German AutoBild tested in December eight of Europe's most popular electric cars (but didn't include the Nissan LEAF, Tesla and BMW i3) in cold weather to determine their real-world range and efficiency.

Hyundai IONIQ Electric Marina Blue

Hyundai IONIQ Electric Marina Blue

Each car was fully charged and pre-heated. With heating set for 21 degrees C (70 degrees F) and the driver's heated seat on for 20-minutes (if available), the cars drove a 143 km route.

It turns out that efficiency highly varies between the models, so battery capacity alone won't provide a solid indication of cold weather range.

The Hyundai IONIQ Electric is the most efficient model among the eight - needs only 14.6 kWh/100 km. Range was 192 km (119 miles) using 28 kWh of battery. That's just a few miles below the EPA result.

The Renault ZOE and new Volkswagen e-Golf were able to achieve decent results too - 16.8 kWh/100km and 17.2 kWh/100km, respectively.

Apart from big Nissan e-NV200 Evalia, the worst results came from the Volkswagen e-up! and Opel Ampera-e. The e-up! with 18.7 kWh and 23.8 kWh/100km didn't even complete the route.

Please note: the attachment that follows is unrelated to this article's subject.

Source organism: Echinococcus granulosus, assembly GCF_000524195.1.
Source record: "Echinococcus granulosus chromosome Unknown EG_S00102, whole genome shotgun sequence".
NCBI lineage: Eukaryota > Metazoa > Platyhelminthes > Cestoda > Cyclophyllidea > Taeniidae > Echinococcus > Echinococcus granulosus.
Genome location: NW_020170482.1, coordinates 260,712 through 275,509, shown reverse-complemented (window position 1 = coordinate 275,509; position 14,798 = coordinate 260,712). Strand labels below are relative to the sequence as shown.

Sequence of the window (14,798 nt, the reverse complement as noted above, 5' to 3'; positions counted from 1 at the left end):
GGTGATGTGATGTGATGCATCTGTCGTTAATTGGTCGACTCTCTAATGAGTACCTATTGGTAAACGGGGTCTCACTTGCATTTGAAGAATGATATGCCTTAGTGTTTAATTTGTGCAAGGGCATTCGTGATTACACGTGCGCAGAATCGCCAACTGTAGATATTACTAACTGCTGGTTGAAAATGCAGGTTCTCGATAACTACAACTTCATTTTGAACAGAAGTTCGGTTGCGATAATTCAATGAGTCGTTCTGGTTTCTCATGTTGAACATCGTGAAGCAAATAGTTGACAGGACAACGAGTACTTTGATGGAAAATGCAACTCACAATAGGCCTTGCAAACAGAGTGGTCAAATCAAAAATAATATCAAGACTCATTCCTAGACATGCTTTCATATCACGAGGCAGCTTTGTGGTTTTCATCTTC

The Opel Ampera-e (60 kWh) with the biggest battery was able to drive just 11% further than  the Renault ZOE (41 kWh). Efficiency in cold weather for the Ampera-E was just 22.0 kWh/100 km! Range of 273 km or 170 miles is certainly far below expectations.

Model Battery kWh Range km Efficiency kWh/100 km
Hyundai IONIQ Electric 28 192 14.6
Renault ZOE 41 244 16.8
Volkswagen e-Golf 35.8 208 17.2
Kia Soul EV 30 167 18.0
Smart ForTwo Electric Drive 17.6 84 21.0
Opel Ampera-e 60 273 22.0
Volkswagen e-up! 18.7 79 23.7
Nissan e-NV200 Evalia 24 101 23.8

Source: AutoBild via Green Car Reports